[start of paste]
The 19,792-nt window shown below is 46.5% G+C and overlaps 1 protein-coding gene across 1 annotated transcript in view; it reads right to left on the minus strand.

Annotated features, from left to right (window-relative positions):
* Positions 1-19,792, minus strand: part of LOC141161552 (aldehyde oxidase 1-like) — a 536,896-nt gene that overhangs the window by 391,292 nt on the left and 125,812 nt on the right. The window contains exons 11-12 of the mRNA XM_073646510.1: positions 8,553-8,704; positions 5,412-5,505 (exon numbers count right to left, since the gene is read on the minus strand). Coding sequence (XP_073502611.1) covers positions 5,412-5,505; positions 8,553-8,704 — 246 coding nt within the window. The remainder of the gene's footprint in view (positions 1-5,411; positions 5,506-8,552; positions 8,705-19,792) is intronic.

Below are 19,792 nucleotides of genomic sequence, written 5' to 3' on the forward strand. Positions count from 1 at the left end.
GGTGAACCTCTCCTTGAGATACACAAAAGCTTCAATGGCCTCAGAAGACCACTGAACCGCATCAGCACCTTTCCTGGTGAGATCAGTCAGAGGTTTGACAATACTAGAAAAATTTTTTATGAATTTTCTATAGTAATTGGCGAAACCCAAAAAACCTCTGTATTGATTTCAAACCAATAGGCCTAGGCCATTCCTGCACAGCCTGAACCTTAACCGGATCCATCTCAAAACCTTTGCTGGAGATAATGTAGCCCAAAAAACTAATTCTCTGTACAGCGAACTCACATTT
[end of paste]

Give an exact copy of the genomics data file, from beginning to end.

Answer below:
The 19,792-nt window shown below is 46.5% G+C and overlaps 1 protein-coding gene across 1 annotated transcript in view; it reads right to left on the minus strand.

Annotated features, from left to right (window-relative positions):
* Positions 1-19,792, minus strand: part of LOC141161552 (aldehyde oxidase 1-like) — a 536,896-nt gene that overhangs the window by 391,292 nt on the left and 125,812 nt on the right. The window contains exons 11-12 of the mRNA XM_073646510.1: positions 8,553-8,704; positions 5,412-5,505 (exon numbers count right to left, since the gene is read on the minus strand). Coding sequence (XP_073502611.1) covers positions 5,412-5,505; positions 8,553-8,704 — 246 coding nt within the window. The remainder of the gene's footprint in view (positions 1-5,411; positions 5,506-8,552; positions 8,705-19,792) is intronic.

Below are 19,792 nucleotides of genomic sequence, written 5' to 3' on the forward strand. Positions count from 1 at the left end.
GGTGAACCTCTCCTTGAGATACACAAAAGCTTCAATGGCCTCAGAAGACCACTGAACCGCATCAGCACCTTTCCTGGTGAGATCAGTCAGAGGTTTGACAATACTAGAAAAATTTTTTATGAATTTTCTATAGTAATTGGCGAAACCCAAAAAACCTCTGTATTGATTTCAAACCAATAGGCCTAGGCCATTCCTGCACAGCCTGAACCTTAACCGGATCCATCTCAAAACCTTTGCTGGAGATAATGTAGCCCAAAAAACTAATTCTCTGTACAGCGAACTCACATTT